Henriques also said she believes that the post-9/11 culture in this country has created an unfavorable environment for some minority faiths. “The War on Terror is casting its shadow in this realm as well,” she added. “It is a nerve point in this debate yet to fully blossom… [These] exemptions presuppose a very familiar view of religions… and fit nicely with the Judeo-Christian faith, but are not as well-suited to our pluralistic society.
“What about Muslims, Hindus, or Quakers?” Henriques asked. “Would the same exemptions that mainstream denominations enjoy be acceptable for minority faiths?”
Henriques’ groundbreaking series has prompted additional media attention. “I see a lot more local news coverage about these issues, “ she said. “This is a suggestion that at least some of my colleagues are starting to think about it, and that there has been a shift in coverage – reporters that had been covering it from a local, political, and governmental level are now starting to look at the First Amendment and separation of church and state aspects.”
A New York Times reporter since 1989, Henriques has specialized in covering financial fraud, white-collar crime, and corporate governance issues. In 2005, she was a finalist for the Pulitzer prize in investigative reporting for her articles on the fleecing of young soldiers by insurance and investment companies.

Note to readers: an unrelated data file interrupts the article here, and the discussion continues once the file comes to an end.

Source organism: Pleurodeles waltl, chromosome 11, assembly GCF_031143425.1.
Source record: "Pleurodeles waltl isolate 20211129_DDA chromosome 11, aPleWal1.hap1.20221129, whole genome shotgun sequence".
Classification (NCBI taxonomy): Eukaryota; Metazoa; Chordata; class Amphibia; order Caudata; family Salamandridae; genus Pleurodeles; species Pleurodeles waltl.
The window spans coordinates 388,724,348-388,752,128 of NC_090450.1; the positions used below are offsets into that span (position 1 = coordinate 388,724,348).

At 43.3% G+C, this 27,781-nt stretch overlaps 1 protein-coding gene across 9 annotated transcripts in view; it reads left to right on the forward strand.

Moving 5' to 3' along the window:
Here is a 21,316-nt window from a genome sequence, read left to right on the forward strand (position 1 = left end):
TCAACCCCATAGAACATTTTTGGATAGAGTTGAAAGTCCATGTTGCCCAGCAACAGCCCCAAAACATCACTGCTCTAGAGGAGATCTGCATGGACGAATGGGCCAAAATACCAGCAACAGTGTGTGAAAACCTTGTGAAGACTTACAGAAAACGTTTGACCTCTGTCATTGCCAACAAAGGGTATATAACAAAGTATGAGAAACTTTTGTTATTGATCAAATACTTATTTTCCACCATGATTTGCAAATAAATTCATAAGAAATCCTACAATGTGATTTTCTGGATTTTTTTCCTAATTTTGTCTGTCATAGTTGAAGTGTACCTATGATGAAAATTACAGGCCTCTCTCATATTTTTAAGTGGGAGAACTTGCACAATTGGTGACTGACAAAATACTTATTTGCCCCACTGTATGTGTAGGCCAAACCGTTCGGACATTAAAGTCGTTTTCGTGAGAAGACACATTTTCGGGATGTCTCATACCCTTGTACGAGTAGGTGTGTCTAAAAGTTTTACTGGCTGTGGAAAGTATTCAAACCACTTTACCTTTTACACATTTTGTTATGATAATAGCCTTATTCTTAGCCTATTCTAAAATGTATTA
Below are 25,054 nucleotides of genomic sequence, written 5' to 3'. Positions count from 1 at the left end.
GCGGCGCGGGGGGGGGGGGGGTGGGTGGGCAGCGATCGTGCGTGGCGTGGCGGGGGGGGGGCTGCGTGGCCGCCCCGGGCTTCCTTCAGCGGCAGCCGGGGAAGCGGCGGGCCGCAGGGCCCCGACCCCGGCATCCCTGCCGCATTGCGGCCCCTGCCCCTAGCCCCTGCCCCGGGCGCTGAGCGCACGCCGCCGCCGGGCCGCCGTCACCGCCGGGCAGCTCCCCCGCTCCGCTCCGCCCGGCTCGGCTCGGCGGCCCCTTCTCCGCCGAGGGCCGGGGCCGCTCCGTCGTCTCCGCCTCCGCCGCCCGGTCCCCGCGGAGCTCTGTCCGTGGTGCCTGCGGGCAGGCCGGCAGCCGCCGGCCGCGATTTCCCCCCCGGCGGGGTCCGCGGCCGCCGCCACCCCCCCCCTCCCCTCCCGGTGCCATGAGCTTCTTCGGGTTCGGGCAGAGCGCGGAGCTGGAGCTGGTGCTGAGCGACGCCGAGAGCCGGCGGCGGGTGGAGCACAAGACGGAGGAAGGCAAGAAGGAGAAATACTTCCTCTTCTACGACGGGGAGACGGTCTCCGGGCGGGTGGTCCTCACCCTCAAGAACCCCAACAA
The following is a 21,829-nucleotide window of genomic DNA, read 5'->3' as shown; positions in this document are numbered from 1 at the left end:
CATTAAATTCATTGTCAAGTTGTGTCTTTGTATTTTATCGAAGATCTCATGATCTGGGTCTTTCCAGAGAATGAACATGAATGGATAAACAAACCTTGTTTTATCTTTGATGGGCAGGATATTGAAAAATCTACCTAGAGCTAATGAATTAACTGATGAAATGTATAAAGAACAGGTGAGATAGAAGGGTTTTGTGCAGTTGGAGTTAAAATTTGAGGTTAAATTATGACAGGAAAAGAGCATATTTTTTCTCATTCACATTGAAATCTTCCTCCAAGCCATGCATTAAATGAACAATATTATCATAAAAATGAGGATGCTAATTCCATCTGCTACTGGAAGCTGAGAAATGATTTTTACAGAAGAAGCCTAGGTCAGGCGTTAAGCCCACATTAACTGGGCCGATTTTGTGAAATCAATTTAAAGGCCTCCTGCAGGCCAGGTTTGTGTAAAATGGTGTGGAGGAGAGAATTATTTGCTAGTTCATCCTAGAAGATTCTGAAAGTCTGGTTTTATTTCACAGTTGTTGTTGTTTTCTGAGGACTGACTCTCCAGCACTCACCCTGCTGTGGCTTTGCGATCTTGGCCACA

The Center for the Study of Law and Religion is home to world-class scholars and forums on the religious foundations of law, politics, and society. It offers first-rank expertise on how the teachings and practices of Christianity, Judaism, and Islam have shaped and can continue to transform the fundamental ideas and institutions of our public and private lives. The scholarship of CSLR faculty provides the latest perspectives, while its conferences and public forums foster reasoned and robust public debate.
Read the New York Times series:
Part 1: As Exemptions Grow, Religion Outweighs Regulation
Part 2: Where Faith Abides, Employees Have Few Rights
Part 3: Religious Programs Expand, So Do Tax Breaks
Part 4: Religion-Based Tax Breaks: Housing to Paychecks to
Part 5: Ministry’s Medical Program Is Not Regulated
Part 6: Religion for Captive Audiences, With Taxpayers
Footing the Bill